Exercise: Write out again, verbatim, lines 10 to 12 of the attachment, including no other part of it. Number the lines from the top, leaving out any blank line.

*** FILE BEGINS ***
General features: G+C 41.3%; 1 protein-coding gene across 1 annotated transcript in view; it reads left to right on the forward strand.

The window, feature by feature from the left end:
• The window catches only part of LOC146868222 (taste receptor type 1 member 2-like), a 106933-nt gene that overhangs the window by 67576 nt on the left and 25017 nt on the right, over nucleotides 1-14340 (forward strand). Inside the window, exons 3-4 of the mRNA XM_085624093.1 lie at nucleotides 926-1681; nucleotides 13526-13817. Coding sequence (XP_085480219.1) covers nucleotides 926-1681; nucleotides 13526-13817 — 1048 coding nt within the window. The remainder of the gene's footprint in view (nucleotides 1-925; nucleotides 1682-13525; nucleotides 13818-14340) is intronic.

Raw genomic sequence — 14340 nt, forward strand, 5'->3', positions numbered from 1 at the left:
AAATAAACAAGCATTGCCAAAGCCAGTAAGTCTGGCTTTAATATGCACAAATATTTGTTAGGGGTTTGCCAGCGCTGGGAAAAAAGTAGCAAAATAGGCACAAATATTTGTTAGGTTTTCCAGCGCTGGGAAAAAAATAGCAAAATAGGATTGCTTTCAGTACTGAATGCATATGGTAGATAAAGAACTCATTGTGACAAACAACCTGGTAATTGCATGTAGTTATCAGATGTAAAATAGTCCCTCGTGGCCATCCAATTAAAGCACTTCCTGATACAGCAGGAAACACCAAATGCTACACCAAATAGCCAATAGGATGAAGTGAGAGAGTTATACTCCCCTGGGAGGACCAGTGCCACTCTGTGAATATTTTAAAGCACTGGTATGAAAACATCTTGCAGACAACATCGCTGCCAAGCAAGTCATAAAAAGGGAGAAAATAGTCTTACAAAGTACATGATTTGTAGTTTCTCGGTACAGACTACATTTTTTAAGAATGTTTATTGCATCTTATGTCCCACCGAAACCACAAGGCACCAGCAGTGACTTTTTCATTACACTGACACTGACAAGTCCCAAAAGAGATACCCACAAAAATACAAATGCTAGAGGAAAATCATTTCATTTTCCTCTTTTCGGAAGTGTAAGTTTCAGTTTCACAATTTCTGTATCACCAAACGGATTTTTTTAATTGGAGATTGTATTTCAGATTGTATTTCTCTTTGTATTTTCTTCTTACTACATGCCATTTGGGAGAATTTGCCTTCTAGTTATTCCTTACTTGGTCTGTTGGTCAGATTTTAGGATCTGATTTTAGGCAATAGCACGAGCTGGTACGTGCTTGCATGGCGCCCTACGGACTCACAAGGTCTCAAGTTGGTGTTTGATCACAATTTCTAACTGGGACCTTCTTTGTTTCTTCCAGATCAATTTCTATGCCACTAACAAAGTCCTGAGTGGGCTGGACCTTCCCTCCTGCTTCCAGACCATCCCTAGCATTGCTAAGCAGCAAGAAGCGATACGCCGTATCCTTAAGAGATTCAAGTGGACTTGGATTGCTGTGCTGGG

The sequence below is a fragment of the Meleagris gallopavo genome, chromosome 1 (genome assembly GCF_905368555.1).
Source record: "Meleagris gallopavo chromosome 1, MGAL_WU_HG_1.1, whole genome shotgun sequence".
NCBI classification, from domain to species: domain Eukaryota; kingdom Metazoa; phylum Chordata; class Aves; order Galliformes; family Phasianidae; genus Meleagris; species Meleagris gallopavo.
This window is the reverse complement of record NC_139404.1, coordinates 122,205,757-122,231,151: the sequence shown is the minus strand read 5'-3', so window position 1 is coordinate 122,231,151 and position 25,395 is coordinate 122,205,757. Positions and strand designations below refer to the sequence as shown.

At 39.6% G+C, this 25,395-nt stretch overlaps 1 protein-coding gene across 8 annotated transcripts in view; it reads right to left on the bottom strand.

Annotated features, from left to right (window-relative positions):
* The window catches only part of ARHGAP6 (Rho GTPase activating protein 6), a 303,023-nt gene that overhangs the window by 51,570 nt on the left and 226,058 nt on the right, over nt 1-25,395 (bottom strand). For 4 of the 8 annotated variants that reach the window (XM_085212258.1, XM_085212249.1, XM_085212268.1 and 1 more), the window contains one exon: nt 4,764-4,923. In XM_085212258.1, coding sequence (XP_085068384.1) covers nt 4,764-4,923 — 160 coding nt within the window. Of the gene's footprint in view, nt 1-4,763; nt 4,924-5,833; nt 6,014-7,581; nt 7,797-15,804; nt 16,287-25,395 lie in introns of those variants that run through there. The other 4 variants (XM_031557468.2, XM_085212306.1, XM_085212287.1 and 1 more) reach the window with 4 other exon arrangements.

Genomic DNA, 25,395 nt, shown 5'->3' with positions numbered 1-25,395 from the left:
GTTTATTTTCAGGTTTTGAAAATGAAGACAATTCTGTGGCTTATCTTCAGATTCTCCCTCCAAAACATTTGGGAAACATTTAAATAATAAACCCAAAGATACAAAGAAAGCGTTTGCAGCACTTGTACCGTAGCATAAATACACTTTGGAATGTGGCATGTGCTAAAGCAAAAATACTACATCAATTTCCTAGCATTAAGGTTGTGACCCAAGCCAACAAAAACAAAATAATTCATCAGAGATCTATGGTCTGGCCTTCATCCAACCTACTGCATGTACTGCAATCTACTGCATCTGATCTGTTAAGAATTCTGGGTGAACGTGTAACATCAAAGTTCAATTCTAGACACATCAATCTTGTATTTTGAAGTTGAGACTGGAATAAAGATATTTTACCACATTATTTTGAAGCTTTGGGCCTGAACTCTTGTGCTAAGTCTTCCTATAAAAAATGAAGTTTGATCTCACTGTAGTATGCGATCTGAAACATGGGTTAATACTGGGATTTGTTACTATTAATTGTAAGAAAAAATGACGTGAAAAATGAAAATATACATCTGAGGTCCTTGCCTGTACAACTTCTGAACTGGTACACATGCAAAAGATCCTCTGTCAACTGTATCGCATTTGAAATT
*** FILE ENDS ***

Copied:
At 39.6% G+C, this 25,395-nt stretch overlaps 1 protein-coding gene across 8 annotated transcripts in view; it reads right to left on the bottom strand.

Annotated features, from left to right (window-relative positions):
* The window catches only part of ARHGAP6 (Rho GTPase activating protein 6), a 303,023-nt gene that overhangs the window by 51,570 nt on the left and 226,058 nt on the right, over nt 1-25,395 (bottom strand). For 4 of the 8 annotated variants that reach the window (XM_085212258.1, XM_085212249.1, XM_085212268.1 and 1 more), the window contains one exon: nt 4,764-4,923. In XM_085212258.1, coding sequence (XP_085068384.1) covers nt 4,764-4,923 — 160 coding nt within the window. Of the gene's footprint in view, nt 1-4,763; nt 4,924-5,833; nt 6,014-7,581; nt 7,797-15,804; nt 16,287-25,395 lie in introns of those variants that run through there. The other 4 variants (XM_031557468.2, XM_085212306.1, XM_085212287.1 and 1 more) reach the window with 4 other exon arrangements.